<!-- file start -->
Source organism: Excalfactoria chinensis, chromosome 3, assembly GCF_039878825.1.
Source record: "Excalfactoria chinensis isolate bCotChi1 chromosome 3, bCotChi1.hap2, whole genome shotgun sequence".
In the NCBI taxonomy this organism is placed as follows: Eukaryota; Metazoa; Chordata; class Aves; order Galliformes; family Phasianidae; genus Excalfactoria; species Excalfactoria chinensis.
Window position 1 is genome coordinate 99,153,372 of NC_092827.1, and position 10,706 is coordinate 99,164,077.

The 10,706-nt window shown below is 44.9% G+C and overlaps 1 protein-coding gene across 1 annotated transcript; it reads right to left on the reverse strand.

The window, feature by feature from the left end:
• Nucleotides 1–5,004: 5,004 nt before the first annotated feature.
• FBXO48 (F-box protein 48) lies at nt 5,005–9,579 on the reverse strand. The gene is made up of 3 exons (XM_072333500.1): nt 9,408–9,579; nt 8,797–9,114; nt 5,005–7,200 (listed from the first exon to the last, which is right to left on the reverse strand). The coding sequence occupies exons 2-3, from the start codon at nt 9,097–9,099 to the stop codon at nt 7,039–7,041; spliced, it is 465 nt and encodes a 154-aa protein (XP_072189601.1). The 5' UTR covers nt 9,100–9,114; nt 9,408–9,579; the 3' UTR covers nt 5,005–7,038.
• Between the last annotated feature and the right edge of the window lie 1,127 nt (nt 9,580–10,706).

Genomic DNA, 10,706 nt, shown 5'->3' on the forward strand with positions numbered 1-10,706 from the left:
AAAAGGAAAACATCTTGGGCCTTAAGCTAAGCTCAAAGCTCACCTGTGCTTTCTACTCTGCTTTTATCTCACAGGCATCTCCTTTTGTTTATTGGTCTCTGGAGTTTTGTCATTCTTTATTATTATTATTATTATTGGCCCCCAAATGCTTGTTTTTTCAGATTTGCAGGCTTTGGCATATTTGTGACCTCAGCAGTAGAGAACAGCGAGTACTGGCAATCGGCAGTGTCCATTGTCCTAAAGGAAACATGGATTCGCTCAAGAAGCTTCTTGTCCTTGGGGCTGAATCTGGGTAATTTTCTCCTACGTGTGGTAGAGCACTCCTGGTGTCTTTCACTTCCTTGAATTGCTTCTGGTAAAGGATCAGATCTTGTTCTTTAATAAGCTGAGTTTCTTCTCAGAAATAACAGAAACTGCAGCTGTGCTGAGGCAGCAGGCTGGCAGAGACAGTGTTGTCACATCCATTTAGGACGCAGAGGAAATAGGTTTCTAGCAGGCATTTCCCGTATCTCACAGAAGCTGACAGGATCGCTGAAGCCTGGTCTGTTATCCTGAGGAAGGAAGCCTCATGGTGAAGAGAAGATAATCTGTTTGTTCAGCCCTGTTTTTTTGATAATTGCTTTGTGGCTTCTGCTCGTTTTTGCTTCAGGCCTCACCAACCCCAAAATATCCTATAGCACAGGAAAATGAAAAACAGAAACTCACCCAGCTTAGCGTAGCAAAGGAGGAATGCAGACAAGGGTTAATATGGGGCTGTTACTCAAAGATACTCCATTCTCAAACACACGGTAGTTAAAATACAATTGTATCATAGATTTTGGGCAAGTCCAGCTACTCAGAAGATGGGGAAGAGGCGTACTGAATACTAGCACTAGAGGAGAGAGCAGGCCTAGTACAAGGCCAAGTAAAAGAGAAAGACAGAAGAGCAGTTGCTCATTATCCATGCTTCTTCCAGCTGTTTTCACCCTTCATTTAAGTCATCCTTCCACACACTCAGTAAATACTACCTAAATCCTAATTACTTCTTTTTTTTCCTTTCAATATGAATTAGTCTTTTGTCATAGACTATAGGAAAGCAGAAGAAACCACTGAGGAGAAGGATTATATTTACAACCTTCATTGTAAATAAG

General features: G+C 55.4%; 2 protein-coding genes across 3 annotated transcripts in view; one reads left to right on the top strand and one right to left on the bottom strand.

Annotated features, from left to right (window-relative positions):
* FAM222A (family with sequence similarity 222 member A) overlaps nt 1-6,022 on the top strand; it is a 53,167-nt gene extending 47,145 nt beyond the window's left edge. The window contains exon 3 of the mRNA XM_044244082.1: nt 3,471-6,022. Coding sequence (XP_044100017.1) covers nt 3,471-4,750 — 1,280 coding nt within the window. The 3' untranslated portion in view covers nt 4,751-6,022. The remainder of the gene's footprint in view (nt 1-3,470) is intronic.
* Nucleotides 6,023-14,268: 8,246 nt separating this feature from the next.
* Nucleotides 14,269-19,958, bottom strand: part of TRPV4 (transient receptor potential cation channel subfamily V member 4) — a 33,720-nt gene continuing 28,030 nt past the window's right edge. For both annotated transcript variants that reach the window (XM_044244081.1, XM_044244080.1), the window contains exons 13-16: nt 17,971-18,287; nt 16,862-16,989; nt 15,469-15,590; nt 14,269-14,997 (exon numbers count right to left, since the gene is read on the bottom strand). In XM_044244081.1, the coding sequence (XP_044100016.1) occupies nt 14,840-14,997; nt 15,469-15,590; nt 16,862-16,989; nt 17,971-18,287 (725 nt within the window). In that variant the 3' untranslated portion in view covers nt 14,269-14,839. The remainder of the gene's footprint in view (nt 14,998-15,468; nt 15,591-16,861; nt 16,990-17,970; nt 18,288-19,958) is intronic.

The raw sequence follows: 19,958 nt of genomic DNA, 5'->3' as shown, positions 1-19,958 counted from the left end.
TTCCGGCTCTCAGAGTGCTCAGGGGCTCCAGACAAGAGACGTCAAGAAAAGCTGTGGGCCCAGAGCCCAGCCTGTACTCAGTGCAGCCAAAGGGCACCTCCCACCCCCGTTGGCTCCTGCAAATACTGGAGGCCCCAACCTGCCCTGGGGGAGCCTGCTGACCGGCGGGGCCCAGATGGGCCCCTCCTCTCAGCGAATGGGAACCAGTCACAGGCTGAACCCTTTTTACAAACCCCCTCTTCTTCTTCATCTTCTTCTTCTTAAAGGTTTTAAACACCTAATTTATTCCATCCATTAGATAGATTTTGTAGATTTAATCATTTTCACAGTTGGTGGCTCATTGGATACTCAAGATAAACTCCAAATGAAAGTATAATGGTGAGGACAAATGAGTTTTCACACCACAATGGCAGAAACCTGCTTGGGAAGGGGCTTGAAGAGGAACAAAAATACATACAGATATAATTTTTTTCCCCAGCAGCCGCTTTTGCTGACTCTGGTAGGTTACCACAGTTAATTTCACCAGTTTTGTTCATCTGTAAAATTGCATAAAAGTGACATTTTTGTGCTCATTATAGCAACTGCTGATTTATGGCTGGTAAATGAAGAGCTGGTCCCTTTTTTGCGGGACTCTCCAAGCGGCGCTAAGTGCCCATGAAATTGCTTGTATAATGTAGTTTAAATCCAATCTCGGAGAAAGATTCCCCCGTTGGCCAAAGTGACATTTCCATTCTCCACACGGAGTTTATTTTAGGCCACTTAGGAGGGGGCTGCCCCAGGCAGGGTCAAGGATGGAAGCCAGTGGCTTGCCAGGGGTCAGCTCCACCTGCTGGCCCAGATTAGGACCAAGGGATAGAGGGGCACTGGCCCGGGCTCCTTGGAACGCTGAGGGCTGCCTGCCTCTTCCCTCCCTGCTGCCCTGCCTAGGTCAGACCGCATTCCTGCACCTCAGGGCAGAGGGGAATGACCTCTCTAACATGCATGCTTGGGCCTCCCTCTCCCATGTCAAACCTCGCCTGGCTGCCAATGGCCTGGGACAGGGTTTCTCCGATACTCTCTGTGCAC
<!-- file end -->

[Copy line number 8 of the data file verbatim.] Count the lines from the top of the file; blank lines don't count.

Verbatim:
• FBXO48 (F-box protein 48) lies at nt 5,005–9,579 on the reverse strand. The gene is made up of 3 exons (XM_072333500.1): nt 9,408–9,579; nt 8,797–9,114; nt 5,005–7,200 (listed from the first exon to the last, which is right to left on the reverse strand). The coding sequence occupies exons 2-3, from the start codon at nt 9,097–9,099 to the stop codon at nt 7,039–7,041; spliced, it is 465 nt and encodes a 154-aa protein (XP_072189601.1). The 5' UTR covers nt 9,100–9,114; nt 9,408–9,579; the 3' UTR covers nt 5,005–7,038.